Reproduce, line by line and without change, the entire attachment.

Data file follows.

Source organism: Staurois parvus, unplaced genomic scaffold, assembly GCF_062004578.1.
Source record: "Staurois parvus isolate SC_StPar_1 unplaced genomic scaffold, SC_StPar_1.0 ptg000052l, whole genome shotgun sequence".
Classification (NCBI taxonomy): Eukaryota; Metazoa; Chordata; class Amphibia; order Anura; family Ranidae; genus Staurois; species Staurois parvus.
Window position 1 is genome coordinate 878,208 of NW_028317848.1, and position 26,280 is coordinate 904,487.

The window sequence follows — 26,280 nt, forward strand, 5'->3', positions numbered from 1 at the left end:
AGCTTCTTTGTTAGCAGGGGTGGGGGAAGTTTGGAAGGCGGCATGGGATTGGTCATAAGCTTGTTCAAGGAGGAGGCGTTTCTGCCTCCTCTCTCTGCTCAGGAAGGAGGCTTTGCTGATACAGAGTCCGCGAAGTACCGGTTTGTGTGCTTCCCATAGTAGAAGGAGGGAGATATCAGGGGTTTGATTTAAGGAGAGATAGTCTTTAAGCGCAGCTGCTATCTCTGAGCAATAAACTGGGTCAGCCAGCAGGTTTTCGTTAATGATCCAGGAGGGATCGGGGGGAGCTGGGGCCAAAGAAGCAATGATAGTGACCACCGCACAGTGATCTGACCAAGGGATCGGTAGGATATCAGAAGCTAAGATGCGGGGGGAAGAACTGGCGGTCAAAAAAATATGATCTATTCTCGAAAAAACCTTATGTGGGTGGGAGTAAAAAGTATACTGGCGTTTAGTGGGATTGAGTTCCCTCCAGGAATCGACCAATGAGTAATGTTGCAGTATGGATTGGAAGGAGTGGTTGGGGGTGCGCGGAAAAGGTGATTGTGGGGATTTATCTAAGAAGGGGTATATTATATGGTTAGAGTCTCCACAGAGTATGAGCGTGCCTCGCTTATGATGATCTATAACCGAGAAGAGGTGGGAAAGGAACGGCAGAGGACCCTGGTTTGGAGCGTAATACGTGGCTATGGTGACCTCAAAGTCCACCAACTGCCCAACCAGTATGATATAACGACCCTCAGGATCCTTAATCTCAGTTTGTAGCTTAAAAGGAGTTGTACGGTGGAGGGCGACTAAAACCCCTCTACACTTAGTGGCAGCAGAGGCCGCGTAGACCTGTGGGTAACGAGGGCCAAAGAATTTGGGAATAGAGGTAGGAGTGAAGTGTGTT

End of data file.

Source organism: Staurois parvus, unplaced genomic scaffold, assembly GCF_062004578.1.
Source record: "Staurois parvus isolate SC_StPar_1 unplaced genomic scaffold, SC_StPar_1.0 ptg000052l, whole genome shotgun sequence".
Classification (NCBI taxonomy): Eukaryota; Metazoa; Chordata; class Amphibia; order Anura; family Ranidae; genus Staurois; species Staurois parvus.
Window position 1 is genome coordinate 878,208 of NW_028317848.1, and position 26,280 is coordinate 904,487.

The window sequence follows — 26,280 nt, forward strand, 5'->3', positions numbered from 1 at the left end:
AGCTTCTTTGTTAGCAGGGGTGGGGGAAGTTTGGAAGGCGGCATGGGATTGGTCATAAGCTTGTTCAAGGAGGAGGCGTTTCTGCCTCCTCTCTCTGCTCAGGAAGGAGGCTTTGCTGATACAGAGTCCGCGAAGTACCGGTTTGTGTGCTTCCCATAGTAGAAGGAGGGAGATATCAGGGGTTTGATTTAAGGAGAGATAGTCTTTAAGCGCAGCTGCTATCTCTGAGCAATAAACTGGGTCAGCCAGCAGGTTTTCGTTAATGATCCAGGAGGGATCGGGGGGAGCTGGGGCCAAAGAAGCAATGATAGTGACCACCGCACAGTGATCTGACCAAGGGATCGGTAGGATATCAGAAGCTAAGATGCGGGGGGAAGAACTGGCGGTCAAAAAAATATGATCTATTCTCGAAAAAACCTTATGTGGGTGGGAGTAAAAAGTATACTGGCGTTTAGTGGGATTGAGTTCCCTCCAGGAATCGACCAATGAGTAATGTTGCAGTATGGATTGGAAGGAGTGGTTGGGGGTGCGCGGAAAAGGTGATTGTGGGGATTTATCTAAGAAGGGGTATATTATATGGTTAGAGTCTCCACAGAGTATGAGCGTGCCTCGCTTATGATGATCTATAACCGAGAAGAGGTGGGAAAGGAACGGCAGAGGACCCTGGTTTGGAGCGTAATACGTGGCTATGGTGACCTCAAAGTCCACCAACTGCCCAACCAGTATGATATAACGACCCTCAGGATCCTTAATCTCAGTTTGTAGCTTAAAAGGAGTTGTACGGTGGAGGGCGACTAAAACCCCTCTACACTTAGTGGCAGCAGAGGCCGCGTAGACCTGTGGGTAACGAGGGCCAAAGAATTTGGGAATAGAGGTAGGAGTGAAGTGTGTT